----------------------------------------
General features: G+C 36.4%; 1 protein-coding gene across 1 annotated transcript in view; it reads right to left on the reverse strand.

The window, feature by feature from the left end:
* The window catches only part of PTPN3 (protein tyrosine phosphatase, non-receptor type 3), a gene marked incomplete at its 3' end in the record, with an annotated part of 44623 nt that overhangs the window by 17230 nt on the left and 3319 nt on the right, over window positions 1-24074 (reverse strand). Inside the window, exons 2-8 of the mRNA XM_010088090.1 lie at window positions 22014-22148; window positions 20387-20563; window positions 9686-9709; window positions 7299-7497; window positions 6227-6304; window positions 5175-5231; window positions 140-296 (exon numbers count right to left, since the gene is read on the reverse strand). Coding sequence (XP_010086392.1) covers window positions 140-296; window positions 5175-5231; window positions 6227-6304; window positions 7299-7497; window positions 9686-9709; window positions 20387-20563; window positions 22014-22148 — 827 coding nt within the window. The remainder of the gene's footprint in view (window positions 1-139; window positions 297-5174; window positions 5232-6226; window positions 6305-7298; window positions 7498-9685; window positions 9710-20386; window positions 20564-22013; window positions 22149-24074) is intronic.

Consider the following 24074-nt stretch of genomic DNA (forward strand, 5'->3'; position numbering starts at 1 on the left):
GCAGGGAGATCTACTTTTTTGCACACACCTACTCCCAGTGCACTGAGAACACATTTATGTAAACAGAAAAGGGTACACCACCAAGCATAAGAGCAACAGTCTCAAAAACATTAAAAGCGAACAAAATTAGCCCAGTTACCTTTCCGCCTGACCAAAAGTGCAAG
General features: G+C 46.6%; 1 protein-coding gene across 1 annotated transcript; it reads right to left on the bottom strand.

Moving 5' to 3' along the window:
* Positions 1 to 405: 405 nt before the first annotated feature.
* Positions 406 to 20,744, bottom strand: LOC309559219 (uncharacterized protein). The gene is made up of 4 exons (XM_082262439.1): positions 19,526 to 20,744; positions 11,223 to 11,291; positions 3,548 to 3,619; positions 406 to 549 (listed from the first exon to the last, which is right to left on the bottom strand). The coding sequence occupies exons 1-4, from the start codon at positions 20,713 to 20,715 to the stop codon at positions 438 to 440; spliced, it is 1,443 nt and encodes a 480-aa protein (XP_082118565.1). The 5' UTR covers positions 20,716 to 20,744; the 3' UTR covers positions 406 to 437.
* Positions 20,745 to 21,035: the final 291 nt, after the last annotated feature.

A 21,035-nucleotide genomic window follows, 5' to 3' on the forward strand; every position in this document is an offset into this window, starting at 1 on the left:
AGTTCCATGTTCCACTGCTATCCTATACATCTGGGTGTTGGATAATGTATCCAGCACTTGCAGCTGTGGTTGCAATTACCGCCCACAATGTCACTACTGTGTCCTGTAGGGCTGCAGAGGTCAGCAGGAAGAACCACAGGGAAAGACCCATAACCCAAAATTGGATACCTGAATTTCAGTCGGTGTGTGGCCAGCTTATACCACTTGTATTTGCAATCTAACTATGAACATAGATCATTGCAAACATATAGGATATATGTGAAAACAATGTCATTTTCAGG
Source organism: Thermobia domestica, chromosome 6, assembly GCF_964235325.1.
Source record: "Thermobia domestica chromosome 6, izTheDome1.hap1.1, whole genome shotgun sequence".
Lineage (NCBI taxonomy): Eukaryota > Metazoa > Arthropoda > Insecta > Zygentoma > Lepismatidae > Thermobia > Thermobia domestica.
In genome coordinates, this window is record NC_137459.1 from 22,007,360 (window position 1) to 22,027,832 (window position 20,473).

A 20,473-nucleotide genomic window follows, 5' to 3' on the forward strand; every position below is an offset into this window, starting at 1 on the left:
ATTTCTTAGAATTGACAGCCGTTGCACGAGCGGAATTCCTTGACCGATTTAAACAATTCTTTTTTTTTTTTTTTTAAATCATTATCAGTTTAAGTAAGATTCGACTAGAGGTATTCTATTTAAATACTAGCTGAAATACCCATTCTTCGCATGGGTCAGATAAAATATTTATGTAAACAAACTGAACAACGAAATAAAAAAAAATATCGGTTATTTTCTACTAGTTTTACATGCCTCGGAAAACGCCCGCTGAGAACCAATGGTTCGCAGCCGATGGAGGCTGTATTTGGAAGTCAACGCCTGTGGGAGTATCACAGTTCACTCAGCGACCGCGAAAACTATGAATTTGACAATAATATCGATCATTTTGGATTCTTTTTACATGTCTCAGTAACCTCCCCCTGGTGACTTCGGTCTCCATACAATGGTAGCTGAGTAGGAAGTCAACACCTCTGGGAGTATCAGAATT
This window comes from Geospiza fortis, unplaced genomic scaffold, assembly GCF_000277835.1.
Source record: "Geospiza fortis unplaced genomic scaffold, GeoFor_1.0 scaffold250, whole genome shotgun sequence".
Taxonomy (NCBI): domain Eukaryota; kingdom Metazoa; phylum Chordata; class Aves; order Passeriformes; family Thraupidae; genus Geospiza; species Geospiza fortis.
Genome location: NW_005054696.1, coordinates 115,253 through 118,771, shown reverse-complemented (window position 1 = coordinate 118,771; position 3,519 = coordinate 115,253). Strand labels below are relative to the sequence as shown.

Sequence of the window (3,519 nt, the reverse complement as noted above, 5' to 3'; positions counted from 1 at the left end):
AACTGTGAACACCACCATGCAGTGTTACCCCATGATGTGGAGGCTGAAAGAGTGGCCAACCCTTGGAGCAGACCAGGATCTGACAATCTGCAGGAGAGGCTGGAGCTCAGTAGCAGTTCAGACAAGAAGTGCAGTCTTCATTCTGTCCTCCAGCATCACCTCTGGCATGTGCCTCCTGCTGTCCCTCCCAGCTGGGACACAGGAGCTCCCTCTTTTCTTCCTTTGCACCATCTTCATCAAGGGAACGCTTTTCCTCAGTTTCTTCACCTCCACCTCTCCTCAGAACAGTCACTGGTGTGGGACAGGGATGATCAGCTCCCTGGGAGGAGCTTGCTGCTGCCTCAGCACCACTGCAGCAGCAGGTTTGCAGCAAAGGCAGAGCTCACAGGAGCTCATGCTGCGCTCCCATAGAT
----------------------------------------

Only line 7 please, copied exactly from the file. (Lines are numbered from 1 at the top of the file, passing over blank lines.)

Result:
Moving 5' to 3' along the window: